With that said, Square often lays on the soft piano a little too thick. Not every cutscene has to be an After School Special. You’ll be inundated with enough big blurry eyes and gritted teeth in the first twenty hours alone that you’ll wonder how they ever make it through a battle without having an emotional breakdown. The clips may have the sheen of "Advent Children,” but it’s hard to care about the problems of your characters when they seem to whine about them with every close-up.
There’s no “I” in “Battle System”
The key term here is “strategy.” Characters start with three different roles to begin with but can later expand to all of them around the half way point of the game. These roles dictate what a character will do in battle. For example, healers heal. Ravagers focus on black magic. Sentinels pull enemies towards them. But a healer won’t be able to attack nor can a ravager heal himself. With only three members to a team, you’ll need to find the right mix of offense and defense to get the job done. But that’s not the tricky part.
You don’t control the roles of the individual members but you develop up to six sets (or paradigms, as FF13 calls them) that you use to change tactics according to need. Do you need everyone to hold back and heal or go all out for a single attack? You have to time your paradigms so that as one tactic ends, you set another one up. If you plan the paradigm shifts correctly, it’s like an active reload in shooter games, and you’ll be rewarded with a full time bar to open up more attacks. Square ingeniously pulls the focus from single actions to something that functions as team effort. Shifting a member from one job or starting out with a different paradigm actually has a significant effect on the battle. One of the big drawbacks to this, however, is an inability to command your other party members during battle, which can make the difference between life and death.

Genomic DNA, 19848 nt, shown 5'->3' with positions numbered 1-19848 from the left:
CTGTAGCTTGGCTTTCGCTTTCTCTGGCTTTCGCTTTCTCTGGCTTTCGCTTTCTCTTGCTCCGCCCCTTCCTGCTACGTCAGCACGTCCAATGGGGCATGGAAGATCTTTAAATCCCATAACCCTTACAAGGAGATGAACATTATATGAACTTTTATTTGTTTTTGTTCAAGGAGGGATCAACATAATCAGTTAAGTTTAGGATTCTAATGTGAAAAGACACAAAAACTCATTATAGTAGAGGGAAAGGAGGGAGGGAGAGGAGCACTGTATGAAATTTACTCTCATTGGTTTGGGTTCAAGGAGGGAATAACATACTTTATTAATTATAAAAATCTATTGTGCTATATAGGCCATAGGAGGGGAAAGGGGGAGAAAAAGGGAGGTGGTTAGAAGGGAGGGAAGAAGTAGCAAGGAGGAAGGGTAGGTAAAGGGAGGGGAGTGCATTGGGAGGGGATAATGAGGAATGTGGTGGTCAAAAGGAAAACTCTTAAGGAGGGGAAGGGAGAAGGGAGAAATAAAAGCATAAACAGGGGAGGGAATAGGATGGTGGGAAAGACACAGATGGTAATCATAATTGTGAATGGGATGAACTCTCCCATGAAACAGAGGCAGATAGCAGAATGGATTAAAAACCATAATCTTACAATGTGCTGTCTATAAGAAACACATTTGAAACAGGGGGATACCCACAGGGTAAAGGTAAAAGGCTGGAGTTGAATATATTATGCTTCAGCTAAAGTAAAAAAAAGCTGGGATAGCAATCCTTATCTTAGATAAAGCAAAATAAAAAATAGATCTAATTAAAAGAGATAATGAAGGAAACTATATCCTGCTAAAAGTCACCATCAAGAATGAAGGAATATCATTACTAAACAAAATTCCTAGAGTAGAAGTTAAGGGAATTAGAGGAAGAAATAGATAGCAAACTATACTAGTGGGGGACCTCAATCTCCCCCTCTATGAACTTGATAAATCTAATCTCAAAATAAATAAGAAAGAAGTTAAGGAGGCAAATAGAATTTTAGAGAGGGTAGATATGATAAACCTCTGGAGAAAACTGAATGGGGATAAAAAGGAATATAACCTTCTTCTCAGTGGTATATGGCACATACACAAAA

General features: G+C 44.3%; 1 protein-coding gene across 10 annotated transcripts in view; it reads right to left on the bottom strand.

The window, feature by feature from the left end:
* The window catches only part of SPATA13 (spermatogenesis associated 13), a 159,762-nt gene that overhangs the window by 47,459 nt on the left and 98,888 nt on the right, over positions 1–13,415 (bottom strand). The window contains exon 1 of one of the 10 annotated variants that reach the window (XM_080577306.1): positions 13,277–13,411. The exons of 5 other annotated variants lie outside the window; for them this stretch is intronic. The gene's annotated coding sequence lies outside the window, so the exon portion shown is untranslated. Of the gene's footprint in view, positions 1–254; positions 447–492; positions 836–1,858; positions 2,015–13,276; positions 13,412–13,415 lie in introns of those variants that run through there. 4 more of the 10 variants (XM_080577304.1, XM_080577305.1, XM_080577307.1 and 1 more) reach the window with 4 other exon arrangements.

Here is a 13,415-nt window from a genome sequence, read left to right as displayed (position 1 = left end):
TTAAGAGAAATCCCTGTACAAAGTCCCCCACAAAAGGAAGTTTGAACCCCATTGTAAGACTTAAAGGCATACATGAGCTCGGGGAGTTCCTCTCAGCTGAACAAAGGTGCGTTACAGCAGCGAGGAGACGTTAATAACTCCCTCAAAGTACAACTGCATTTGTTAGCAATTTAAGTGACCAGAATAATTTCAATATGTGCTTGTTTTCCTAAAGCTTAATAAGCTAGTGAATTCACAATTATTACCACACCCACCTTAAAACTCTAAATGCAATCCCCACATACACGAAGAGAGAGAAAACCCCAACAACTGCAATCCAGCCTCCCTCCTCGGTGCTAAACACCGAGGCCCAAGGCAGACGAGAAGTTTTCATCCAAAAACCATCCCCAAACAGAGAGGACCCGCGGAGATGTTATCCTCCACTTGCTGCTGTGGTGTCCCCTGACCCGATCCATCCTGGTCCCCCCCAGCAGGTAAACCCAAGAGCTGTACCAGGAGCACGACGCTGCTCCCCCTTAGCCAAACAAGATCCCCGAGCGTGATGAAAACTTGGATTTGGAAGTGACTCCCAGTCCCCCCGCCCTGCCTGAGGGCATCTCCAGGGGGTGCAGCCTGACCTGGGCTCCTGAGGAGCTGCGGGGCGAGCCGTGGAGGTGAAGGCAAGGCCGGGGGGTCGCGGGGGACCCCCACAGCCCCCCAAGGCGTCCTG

While most of your choices take place on a 2D menu, the action actually happens on a 3D plane, with characters and pieces moving all the time - and all without your prompt. Every attack and spell in the game is bigger and does more damage, both from you to enemies, and vice versa. That’s a problem when you assign one character to act as the sentinel (i.e. the Lighting Rod of Hate) and there’s no prompt to keep your teammates clear of danger. Likewise, there’s nothing in your bag of tricks that will keep your members from clustering around the same spot. Adding insult to injury, losing your leader means losing the battle. The other two members of your party may be master healers, but once you go down, it’s all over. There are always way to work around some of these issues, though.